Bach began the organization in Rochester, NY, with a team of two. Since then, it has expanded to 22 employees (researchers, technologists, and admin) who are all dedicated to bringing more transparency to the criminal justice system.
JCH: How do you get your data? How do you ensure its usability and quality?
Fiona: We acquire data in multiple ways, often via online bulk extraction or by making in-person data requests at various county agencies.
Our data outreach team determines how best to acquire data based on their availability. Once we have the data, we follow a careful process to clean and code them, which basically means standardizing disparate datasets into a common scheme.
Then we use the data to populate a series of Measures that have been designed by some of the nation’s leading experts. The Measures address three system goals: fiscal responsibility, public safety, and fair process.
To ensure accuracy, we run the data through multiple internal and external audits, as well as multiple rounds of feedback from state practitioners who know the data intimately. MFJ uses only the reliable data elements that pass these reviews.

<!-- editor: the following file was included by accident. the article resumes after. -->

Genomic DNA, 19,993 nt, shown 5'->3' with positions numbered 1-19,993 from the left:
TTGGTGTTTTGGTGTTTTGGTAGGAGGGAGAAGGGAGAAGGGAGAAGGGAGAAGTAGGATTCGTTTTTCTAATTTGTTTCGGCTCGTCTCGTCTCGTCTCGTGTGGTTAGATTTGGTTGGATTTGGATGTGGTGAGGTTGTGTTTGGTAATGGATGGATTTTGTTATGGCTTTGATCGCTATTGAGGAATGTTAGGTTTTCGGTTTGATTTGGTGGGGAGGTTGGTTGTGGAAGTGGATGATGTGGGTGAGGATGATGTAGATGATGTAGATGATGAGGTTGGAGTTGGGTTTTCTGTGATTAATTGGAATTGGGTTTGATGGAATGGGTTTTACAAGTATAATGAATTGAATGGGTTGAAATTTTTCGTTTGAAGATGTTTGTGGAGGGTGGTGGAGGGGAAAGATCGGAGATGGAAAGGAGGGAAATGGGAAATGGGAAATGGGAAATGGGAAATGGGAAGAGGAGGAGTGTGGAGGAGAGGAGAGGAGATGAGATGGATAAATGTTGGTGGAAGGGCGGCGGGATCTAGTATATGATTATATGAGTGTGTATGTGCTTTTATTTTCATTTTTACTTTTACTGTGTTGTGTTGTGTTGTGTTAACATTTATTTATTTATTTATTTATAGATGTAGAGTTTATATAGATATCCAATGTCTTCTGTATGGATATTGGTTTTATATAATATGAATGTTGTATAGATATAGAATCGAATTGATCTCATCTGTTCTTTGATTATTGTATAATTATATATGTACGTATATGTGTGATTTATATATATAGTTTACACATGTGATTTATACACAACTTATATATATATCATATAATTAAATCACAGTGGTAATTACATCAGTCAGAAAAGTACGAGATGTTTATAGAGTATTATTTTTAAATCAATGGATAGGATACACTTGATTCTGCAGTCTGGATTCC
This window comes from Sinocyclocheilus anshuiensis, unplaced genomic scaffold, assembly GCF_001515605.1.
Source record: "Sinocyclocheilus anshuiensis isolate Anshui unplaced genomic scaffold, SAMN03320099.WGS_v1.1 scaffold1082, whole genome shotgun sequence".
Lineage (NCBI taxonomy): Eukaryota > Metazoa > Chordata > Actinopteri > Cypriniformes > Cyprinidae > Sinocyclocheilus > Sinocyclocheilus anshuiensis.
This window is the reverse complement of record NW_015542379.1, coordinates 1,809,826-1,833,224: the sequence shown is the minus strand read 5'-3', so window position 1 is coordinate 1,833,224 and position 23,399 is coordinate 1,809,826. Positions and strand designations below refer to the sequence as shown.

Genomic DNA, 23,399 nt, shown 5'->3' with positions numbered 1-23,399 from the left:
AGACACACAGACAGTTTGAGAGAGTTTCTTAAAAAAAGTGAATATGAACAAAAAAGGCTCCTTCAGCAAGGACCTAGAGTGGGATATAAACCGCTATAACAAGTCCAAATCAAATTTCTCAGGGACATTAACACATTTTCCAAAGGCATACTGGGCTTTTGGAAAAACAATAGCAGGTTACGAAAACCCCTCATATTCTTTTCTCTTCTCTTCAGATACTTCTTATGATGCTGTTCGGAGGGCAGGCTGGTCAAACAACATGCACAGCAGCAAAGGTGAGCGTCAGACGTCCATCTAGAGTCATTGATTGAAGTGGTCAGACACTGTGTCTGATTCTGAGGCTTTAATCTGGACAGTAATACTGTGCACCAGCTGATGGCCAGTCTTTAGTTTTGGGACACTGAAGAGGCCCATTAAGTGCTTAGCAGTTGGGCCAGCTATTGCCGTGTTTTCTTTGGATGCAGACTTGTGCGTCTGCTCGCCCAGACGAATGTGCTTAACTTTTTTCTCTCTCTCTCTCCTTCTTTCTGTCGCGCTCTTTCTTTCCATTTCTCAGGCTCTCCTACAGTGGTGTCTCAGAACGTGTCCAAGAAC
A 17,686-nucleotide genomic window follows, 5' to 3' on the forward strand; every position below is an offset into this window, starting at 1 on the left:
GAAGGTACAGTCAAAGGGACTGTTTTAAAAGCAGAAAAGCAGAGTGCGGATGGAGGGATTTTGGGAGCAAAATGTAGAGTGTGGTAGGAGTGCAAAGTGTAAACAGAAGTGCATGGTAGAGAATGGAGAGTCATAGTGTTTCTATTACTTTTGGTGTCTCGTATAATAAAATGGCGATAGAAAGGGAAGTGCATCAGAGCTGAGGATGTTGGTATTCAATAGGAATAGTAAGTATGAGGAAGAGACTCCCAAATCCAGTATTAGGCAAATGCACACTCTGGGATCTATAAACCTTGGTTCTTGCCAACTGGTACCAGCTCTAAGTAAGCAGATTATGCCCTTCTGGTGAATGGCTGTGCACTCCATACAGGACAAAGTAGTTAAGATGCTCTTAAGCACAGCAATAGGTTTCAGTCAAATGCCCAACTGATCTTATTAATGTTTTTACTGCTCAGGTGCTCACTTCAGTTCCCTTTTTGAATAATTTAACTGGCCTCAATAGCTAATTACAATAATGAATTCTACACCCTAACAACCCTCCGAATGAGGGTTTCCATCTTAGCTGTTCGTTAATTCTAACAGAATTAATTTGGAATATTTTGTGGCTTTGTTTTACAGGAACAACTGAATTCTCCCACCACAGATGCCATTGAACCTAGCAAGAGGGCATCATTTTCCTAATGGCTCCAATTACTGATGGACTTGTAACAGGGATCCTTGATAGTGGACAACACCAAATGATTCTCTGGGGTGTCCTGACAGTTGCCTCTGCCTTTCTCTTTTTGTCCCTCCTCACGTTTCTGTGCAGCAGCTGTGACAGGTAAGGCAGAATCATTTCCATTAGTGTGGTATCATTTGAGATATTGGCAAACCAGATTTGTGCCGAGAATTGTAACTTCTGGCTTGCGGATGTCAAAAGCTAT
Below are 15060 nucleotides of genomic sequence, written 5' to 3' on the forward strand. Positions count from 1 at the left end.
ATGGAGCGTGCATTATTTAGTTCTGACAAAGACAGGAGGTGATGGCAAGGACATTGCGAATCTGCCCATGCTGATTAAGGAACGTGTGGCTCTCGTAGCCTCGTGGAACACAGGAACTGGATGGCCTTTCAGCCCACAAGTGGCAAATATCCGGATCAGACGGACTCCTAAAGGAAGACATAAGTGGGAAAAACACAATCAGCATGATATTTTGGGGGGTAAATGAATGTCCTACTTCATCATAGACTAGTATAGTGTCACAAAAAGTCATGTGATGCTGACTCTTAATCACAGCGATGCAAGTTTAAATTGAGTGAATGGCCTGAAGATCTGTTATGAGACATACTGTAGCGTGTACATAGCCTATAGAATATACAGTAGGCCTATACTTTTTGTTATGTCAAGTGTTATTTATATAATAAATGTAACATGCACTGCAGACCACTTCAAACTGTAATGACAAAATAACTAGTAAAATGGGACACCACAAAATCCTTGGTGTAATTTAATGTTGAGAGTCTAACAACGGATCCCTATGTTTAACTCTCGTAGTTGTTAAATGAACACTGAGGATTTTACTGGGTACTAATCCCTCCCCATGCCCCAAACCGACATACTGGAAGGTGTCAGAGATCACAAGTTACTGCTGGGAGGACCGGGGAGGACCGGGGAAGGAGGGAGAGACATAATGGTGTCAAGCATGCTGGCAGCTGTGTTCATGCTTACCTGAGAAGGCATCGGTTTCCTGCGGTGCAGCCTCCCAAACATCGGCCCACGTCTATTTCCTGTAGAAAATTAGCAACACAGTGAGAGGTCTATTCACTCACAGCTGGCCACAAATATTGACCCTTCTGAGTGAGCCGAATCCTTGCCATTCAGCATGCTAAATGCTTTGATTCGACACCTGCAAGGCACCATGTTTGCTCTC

JCH: How many states are currently participating? How did you select these states? How do you get additional states to become involved?
Fiona: We launched the Portal with six states’ worth of data: Wisconsin, Florida, North Carolina, Washington, Utah, and Pennsylvania.
We chose these states because they were geographically diverse, had robust, publicly available data/statewide databases, and had a large number of counties to get us to over 300 counties, which is 10% of the country.
Moving forward, our goal is to get to 20 states by 2020. We are choosing our next states based on data availability and quality, which we assess ahead of time. Currently, we are mapping the country’s court data availability and quality and assigning states colors (green, yellow, red), which will help us prioritize upcoming states and acquire data as fast as possible.